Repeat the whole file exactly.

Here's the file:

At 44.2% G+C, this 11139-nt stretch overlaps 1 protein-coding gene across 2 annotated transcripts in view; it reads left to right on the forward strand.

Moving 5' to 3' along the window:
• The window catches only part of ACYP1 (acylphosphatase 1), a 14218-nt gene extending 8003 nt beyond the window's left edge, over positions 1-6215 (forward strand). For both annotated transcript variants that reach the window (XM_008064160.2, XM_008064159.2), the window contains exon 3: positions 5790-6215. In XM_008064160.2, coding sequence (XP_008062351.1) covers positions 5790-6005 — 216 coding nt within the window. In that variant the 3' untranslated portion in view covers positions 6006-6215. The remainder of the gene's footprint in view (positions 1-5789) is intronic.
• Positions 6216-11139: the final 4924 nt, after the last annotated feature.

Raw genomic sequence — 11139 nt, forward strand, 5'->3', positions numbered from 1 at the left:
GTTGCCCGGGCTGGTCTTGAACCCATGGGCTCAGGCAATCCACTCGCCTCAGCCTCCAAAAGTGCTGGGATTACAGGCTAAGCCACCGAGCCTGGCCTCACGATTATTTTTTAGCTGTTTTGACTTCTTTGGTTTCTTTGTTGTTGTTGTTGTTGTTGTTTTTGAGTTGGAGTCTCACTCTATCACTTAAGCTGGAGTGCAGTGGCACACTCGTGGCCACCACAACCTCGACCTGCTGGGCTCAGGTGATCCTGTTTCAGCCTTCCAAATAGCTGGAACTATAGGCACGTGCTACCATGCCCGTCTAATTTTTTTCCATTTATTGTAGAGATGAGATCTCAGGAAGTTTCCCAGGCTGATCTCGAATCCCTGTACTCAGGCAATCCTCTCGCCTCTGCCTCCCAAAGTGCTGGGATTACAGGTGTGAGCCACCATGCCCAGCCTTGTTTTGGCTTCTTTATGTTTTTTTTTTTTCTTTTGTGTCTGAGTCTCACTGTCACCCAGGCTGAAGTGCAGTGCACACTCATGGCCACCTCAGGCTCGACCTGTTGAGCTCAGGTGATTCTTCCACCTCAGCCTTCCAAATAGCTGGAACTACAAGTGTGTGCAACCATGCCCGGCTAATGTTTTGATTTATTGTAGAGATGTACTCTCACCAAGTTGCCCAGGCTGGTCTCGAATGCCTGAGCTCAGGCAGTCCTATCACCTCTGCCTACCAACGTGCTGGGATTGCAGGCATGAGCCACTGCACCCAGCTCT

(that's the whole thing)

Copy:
At 44.2% G+C, this 11139-nt stretch overlaps 1 protein-coding gene across 2 annotated transcripts in view; it reads left to right on the forward strand.

Moving 5' to 3' along the window:
• The window catches only part of ACYP1 (acylphosphatase 1), a 14218-nt gene extending 8003 nt beyond the window's left edge, over positions 1-6215 (forward strand). For both annotated transcript variants that reach the window (XM_008064160.2, XM_008064159.2), the window contains exon 3: positions 5790-6215. In XM_008064160.2, coding sequence (XP_008062351.1) covers positions 5790-6005 — 216 coding nt within the window. In that variant the 3' untranslated portion in view covers positions 6006-6215. The remainder of the gene's footprint in view (positions 1-5789) is intronic.
• Positions 6216-11139: the final 4924 nt, after the last annotated feature.

Raw genomic sequence — 11139 nt, forward strand, 5'->3', positions numbered from 1 at the left:
GTTGCCCGGGCTGGTCTTGAACCCATGGGCTCAGGCAATCCACTCGCCTCAGCCTCCAAAAGTGCTGGGATTACAGGCTAAGCCACCGAGCCTGGCCTCACGATTATTTTTTAGCTGTTTTGACTTCTTTGGTTTCTTTGTTGTTGTTGTTGTTGTTGTTTTTGAGTTGGAGTCTCACTCTATCACTTAAGCTGGAGTGCAGTGGCACACTCGTGGCCACCACAACCTCGACCTGCTGGGCTCAGGTGATCCTGTTTCAGCCTTCCAAATAGCTGGAACTATAGGCACGTGCTACCATGCCCGTCTAATTTTTTTCCATTTATTGTAGAGATGAGATCTCAGGAAGTTTCCCAGGCTGATCTCGAATCCCTGTACTCAGGCAATCCTCTCGCCTCTGCCTCCCAAAGTGCTGGGATTACAGGTGTGAGCCACCATGCCCAGCCTTGTTTTGGCTTCTTTATGTTTTTTTTTTTTCTTTTGTGTCTGAGTCTCACTGTCACCCAGGCTGAAGTGCAGTGCACACTCATGGCCACCTCAGGCTCGACCTGTTGAGCTCAGGTGATTCTTCCACCTCAGCCTTCCAAATAGCTGGAACTACAAGTGTGTGCAACCATGCCCGGCTAATGTTTTGATTTATTGTAGAGATGTACTCTCACCAAGTTGCCCAGGCTGGTCTCGAATGCCTGAGCTCAGGCAGTCCTATCACCTCTGCCTACCAACGTGCTGGGATTGCAGGCATGAGCCACTGCACCCAGCTCT